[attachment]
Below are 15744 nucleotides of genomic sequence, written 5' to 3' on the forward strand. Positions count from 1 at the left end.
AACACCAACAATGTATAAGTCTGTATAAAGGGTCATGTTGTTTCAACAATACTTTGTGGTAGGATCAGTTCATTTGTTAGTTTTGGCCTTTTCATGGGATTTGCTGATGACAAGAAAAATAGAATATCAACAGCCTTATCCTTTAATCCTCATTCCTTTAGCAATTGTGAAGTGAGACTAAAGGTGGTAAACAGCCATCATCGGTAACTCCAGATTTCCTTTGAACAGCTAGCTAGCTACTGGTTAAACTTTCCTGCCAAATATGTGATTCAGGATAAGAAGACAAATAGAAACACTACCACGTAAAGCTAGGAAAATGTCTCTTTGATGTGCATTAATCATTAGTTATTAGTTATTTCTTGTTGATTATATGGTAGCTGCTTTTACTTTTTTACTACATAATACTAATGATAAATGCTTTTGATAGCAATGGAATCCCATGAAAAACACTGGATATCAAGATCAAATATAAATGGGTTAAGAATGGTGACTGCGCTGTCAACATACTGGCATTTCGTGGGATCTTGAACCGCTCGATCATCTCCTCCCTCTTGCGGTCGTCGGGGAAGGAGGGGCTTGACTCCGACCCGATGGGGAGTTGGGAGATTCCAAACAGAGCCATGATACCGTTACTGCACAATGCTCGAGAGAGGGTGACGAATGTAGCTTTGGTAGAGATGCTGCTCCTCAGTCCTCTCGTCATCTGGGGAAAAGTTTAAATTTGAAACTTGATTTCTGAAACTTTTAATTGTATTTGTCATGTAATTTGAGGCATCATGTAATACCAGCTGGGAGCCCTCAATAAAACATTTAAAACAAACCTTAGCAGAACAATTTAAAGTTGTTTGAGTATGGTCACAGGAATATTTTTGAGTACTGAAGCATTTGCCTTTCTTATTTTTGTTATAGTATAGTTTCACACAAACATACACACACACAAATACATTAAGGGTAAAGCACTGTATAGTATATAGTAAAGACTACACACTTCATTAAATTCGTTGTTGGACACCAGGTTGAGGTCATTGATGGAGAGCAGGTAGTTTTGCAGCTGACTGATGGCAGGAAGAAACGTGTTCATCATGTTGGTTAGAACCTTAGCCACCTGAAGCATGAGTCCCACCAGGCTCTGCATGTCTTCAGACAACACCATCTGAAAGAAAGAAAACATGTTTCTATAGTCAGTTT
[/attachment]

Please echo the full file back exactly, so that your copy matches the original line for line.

Below are 15744 nucleotides of genomic sequence, written 5' to 3' on the forward strand. Positions count from 1 at the left end.
AACACCAACAATGTATAAGTCTGTATAAAGGGTCATGTTGTTTCAACAATACTTTGTGGTAGGATCAGTTCATTTGTTAGTTTTGGCCTTTTCATGGGATTTGCTGATGACAAGAAAAATAGAATATCAACAGCCTTATCCTTTAATCCTCATTCCTTTAGCAATTGTGAAGTGAGACTAAAGGTGGTAAACAGCCATCATCGGTAACTCCAGATTTCCTTTGAACAGCTAGCTAGCTACTGGTTAAACTTTCCTGCCAAATATGTGATTCAGGATAAGAAGACAAATAGAAACACTACCACGTAAAGCTAGGAAAATGTCTCTTTGATGTGCATTAATCATTAGTTATTAGTTATTTCTTGTTGATTATATGGTAGCTGCTTTTACTTTTTTACTACATAATACTAATGATAAATGCTTTTGATAGCAATGGAATCCCATGAAAAACACTGGATATCAAGATCAAATATAAATGGGTTAAGAATGGTGACTGCGCTGTCAACATACTGGCATTTCGTGGGATCTTGAACCGCTCGATCATCTCCTCCCTCTTGCGGTCGTCGGGGAAGGAGGGGCTTGACTCCGACCCGATGGGGAGTTGGGAGATTCCAAACAGAGCCATGATACCGTTACTGCACAATGCTCGAGAGAGGGTGACGAATGTAGCTTTGGTAGAGATGCTGCTCCTCAGTCCTCTCGTCATCTGGGGAAAAGTTTAAATTTGAAACTTGATTTCTGAAACTTTTAATTGTATTTGTCATGTAATTTGAGGCATCATGTAATACCAGCTGGGAGCCCTCAATAAAACATTTAAAACAAACCTTAGCAGAACAATTTAAAGTTGTTTGAGTATGGTCACAGGAATATTTTTGAGTACTGAAGCATTTGCCTTTCTTATTTTTGTTATAGTATAGTTTCACACAAACATACACACACACAAATACATTAAGGGTAAAGCACTGTATAGTATATAGTAAAGACTACACACTTCATTAAATTCGTTGTTGGACACCAGGTTGAGGTCATTGATGGAGAGCAGGTAGTTTTGCAGCTGACTGATGGCAGGAAGAAACGTGTTCATCATGTTGGTTAGAACCTTAGCCACCTGAAGCATGAGTCCCACCAGGCTCTGCATGTCTTCAGACAACACCATCTGAAAGAAAGAAAACATGTTTCTATAGTCAGTTT